Fabiola Miranda
I read this book about three years ago for a class. I was very surprised to find out about a lot of cases where the notorious drug companies (like Merck) produced a drugs that were approved by the FDA, even though they weren't supposed to. In the end, drugs like Celebrex and Vioxx, or drug replacement therapy drugs such as Premarin caused a lot of damage to people because they increased their risk of other types of cancer.

I don't know how to feel about this book. It is very one-sided and I would
Heather Clapp
I always love a book that lets me know that some of my cynical inclinations are actually correct. It dawned on me as a marketing student in college that pharmacudecal companies are probably like any other business that needs to provide a decent ROI to investors or else they will go out of business, AND that in order to do this they must maximize profits. How does any company do such a thing? They focus on profitable activities (drugs that appeal to those with money or insurance), encouraging rep ...more
Kathleen Bonner
I started reading this book as an assignment for my ethics course in pharmacy school, and ended up really questioning the medical world we know...or THINK we know. This book was written by a family practice physician who retired from his job to write this because he was bound and determined to uncover all the crap that goes on today with drug companies, drug reps, and how the American people are responding. There are a few parts that I had a hard time agreeing with because, being in pharmacy sch ...more
How the times have changed since Salk couldn't understand the point to copyrighting the polio vaccine. Drug companies will rig trials with people not afflicted with the disease supposedly cured. If the trial starts to prove something that will hurt a drug's sales, it is cut off and spun... even if that drug will cause more harm / death than cure.

We Americans are to blame always demanding easy fixes. Living a healthy life is better than all the statins and heart procedure advancements we could ev
Just like speakers who can't get to the point and over-use the phrases Uhhhh, and Ummmm, there are writer's who seemingly do the same in the literature, and this is one of these authors. Even though I mostly agree with Dr. Abramson when it comes to the medical world and the use, fabrication, needlessness, in some instances, abuse, and testing of pharmacuticals, his approach to the task at hand was to venture on long winded detours winding around in a knot of pros when a direct line to the point ...more
A Harvard M.D. exposes the systemic corruption of the pharmaceutical industry and how well meaning doctors are taken advantage of by it. He explores the bias with which drug studies are conducted, where medical journals get there funding, where continuing education seminars get there funding and more (And yes, drug companies is the answer to those last two questions). An interesting fact I learned is that few countries outside the U.S. permit the drug companies to market themselves direct to con ...more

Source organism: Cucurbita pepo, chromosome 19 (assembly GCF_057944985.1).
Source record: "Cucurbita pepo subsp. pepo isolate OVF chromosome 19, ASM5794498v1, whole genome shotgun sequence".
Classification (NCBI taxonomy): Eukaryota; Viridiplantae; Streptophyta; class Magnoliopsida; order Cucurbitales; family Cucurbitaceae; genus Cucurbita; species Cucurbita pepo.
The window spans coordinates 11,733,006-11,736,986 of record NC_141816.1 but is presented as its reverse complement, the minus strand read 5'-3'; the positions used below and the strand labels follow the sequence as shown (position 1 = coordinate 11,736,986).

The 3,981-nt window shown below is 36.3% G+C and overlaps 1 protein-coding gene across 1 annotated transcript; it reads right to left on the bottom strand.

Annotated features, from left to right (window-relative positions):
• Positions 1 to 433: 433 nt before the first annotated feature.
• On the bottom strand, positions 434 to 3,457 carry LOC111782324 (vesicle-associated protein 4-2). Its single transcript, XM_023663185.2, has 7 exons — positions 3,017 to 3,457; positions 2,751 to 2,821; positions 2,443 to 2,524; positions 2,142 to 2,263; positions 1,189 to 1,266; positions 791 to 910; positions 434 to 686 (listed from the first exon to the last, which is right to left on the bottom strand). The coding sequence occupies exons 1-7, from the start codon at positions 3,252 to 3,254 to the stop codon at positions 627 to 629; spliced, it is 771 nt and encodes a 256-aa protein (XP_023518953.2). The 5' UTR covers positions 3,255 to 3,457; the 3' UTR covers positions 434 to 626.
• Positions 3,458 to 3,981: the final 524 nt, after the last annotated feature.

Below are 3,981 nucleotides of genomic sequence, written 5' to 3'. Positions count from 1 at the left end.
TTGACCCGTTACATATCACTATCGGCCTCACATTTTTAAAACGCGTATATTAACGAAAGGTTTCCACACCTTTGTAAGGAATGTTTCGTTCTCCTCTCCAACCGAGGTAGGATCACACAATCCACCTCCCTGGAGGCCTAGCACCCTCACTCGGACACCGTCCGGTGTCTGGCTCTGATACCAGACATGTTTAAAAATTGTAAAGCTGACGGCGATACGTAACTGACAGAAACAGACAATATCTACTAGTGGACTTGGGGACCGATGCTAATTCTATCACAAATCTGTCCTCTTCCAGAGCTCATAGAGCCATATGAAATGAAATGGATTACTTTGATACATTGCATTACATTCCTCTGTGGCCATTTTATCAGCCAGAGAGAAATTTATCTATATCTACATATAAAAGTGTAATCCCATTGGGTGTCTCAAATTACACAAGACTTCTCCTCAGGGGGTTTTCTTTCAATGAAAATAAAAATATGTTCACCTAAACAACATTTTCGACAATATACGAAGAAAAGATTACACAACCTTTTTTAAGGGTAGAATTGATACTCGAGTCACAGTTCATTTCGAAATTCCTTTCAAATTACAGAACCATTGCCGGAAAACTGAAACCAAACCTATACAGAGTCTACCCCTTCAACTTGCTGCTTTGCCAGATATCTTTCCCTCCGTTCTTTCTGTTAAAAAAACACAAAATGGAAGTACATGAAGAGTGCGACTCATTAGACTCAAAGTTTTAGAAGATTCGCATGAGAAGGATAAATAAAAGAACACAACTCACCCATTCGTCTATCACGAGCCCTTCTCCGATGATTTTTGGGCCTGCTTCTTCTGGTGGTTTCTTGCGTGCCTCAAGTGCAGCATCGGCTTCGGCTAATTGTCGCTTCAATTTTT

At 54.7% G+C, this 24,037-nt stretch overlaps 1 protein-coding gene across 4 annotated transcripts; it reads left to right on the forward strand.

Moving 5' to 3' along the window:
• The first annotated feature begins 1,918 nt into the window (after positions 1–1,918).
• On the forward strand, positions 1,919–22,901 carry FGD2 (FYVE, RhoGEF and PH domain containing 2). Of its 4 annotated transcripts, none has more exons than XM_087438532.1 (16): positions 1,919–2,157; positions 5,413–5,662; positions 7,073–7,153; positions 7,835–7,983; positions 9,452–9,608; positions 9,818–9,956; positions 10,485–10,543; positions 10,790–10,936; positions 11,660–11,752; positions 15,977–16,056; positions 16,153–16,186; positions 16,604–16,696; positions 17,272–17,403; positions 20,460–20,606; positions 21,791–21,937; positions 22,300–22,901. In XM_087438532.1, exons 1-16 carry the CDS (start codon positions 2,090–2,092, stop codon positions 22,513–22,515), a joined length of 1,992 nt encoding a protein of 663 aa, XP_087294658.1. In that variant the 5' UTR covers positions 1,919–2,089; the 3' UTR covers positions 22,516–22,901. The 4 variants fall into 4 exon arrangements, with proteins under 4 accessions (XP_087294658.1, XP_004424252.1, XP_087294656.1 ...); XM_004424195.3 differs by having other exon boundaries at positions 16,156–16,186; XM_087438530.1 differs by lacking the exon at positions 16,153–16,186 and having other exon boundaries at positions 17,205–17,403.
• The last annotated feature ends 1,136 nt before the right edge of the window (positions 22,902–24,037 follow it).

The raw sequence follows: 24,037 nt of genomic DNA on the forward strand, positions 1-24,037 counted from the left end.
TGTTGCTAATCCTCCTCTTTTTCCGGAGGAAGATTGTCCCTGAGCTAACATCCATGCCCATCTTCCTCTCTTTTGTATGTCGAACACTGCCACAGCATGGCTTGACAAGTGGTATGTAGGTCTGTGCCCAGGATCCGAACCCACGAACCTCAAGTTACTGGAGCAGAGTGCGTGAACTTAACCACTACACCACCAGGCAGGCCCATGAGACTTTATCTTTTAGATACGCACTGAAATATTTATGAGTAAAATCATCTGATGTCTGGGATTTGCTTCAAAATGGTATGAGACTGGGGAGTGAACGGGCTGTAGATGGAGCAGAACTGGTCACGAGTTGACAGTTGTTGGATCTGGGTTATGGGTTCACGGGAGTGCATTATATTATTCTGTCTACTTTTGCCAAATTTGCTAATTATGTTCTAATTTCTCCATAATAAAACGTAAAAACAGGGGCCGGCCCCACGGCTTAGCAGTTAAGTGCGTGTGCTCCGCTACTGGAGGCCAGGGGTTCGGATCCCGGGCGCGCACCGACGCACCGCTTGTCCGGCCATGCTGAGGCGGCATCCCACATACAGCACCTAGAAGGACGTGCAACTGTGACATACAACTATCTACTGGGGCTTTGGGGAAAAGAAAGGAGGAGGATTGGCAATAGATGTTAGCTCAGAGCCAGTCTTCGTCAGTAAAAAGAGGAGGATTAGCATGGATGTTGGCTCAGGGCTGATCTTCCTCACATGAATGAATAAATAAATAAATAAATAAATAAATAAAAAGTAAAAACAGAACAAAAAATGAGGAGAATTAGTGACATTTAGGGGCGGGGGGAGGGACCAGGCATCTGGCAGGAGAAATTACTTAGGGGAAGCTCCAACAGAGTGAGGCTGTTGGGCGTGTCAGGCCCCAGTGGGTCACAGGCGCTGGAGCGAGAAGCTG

This book was written by a doctor who became aware of the increasing influence of pharmaceutical industry on the practice of medicine, decided to research the full extent of it and write a book. Very interesting (and scary). I really enjoyed the book and understand that it was fairly courageous of him to write it - he is challenging the status quo, and challenging his colleagues. Because of all that, I know that he needs to reference everything he says, but reading the continual references and s ...more
This book was recommended to me by an openminded colleague. It was fascinating. If you believe that your doctors are prescribing drugs like candy...and think maybe there is something wrong with this this. It confirmed to me much of what I thought about all those statins being "miracle" drugs. I recommeded it for my graduate students to read. If more people and health practitioners would read books like this, they would become much more empowered with regard to taking charge of the ...more
Loved it. Dr. Abramson uses his knowledge to go back and audit clinical trials that were used to push drugs through the FDA. While do so he discovered how many drugs should not have passed and were no better than placebo. It goes on. He made discovery after discovery and painted a picture in this book with the true ink of the pharmaceutical industry: money.

I interviewed Dr. Abramson about 6 years ago and he is a very thoughtful and thorough individual and doctor. The world needs more of him.
It's hard to believe that this amount of predatory medicine takes place. People who have a good relationship with their doctor will have a hard time with this information - they may not believe it because it is hard to dismiss the trust they have.